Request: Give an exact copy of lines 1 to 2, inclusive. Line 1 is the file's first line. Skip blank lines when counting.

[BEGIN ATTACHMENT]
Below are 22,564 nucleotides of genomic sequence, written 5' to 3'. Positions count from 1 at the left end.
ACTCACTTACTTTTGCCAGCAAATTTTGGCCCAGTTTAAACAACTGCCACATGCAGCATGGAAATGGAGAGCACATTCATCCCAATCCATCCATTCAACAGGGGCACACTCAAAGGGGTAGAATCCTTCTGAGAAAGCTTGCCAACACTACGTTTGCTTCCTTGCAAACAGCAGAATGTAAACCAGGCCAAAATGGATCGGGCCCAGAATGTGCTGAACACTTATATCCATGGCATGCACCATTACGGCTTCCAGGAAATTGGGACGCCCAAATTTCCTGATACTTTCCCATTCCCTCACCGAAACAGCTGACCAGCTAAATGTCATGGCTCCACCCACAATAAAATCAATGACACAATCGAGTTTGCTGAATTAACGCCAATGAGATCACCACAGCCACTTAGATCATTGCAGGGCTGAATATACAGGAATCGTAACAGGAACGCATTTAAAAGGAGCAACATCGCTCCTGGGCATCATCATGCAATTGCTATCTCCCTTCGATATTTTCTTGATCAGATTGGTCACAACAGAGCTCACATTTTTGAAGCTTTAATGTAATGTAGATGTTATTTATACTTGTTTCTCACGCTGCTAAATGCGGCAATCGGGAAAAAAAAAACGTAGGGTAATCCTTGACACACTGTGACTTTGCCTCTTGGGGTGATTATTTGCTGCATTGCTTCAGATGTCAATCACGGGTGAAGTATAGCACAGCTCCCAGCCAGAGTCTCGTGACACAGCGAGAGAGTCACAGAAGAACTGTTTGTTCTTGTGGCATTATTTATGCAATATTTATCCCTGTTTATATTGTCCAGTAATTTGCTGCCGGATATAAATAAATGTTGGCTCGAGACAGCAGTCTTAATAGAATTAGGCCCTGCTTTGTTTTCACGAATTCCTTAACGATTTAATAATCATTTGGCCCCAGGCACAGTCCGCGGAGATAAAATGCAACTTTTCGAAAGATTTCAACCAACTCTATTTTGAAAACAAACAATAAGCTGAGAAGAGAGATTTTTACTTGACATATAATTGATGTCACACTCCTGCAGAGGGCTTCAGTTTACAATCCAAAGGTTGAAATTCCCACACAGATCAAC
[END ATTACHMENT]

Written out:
Below are 22,564 nucleotides of genomic sequence, written 5' to 3'. Positions count from 1 at the left end.
ACTCACTTACTTTTGCCAGCAAATTTTGGCCCAGTTTAAACAACTGCCACATGCAGCATGGAAATGGAGAGCACATTCATCCCAATCCATCCATTCAACAGGGGCACACTCAAAGGGGTAGAATCCTTCTGAGAAAGCTTGCCAACACTACGTTTGCTTCCTTGCAAACAGCAGAATGTAAACCAGGCCAAAATGGATCGGGCCCAGAATGTGCTGAACACTTATATCCATGGCATGCACCATTACGGCTTCCAGGAAATTGGGACGCCCAAATTTCCTGATACTTTCCCATTCCCTCACCGAAACAGCTGACCAGCTAAATGTCATGGCTCCACCCACAATAAAATCAATGACACAATCGAGTTTGCTGAATTAACGCCAATGAGATCACCACAGCCACTTAGATCATTGCAGGGCTGAATATACAGGAATCGTAACAGGAACGCATTTAAAAGGAGCAACATCGCTCCTGGGCATCATCATGCAATTGCTATCTCCCTTCGATATTTTCTTGATCAGATTGGTCACAACAGAGCTCACATTTTTGAAGCTTTAATGTAATGTAGATGTTATTTATACTTGTTTCTCACGCTGCTAAATGCGGCAATCGGGAAAAAAAAAACGTAGGGTAATCCTTGACACACTGTGACTTTGCCTCTTGGGGTGATTATTTGCTGCATTGCTTCAGATGTCAATCACGGGTGAAGTATAGCACAGCTCCCAGCCAGAGTCTCGTGACACAGCGAGAGAGTCACAGAAGAACTGTTTGTTCTTGTGGCATTATTTATGCAATATTTATCCCTGTTTATATTGTCCAGTAATTTGCTGCCGGATATAAATAAATGTTGGCTCGAGACAGCAGTCTTAATAGAATTAGGCCCTGCTTTGTTTTCACGAATTCCTTAACGATTTAATAATCATTTGGCCCCAGGCACAGTCCGCGGAGATAAAATGCAACTTTTCGAAAGATTTCAACCAACTCTATTTTGAAAACAAACAATAAGCTGAGAAGAGAGATTTTTACTTGACATATAATTGATGTCACACTCCTGCAGAGGGCTTCAGTTTACAATCCAAAGGTTGAAATTCCCACACAGATCAAC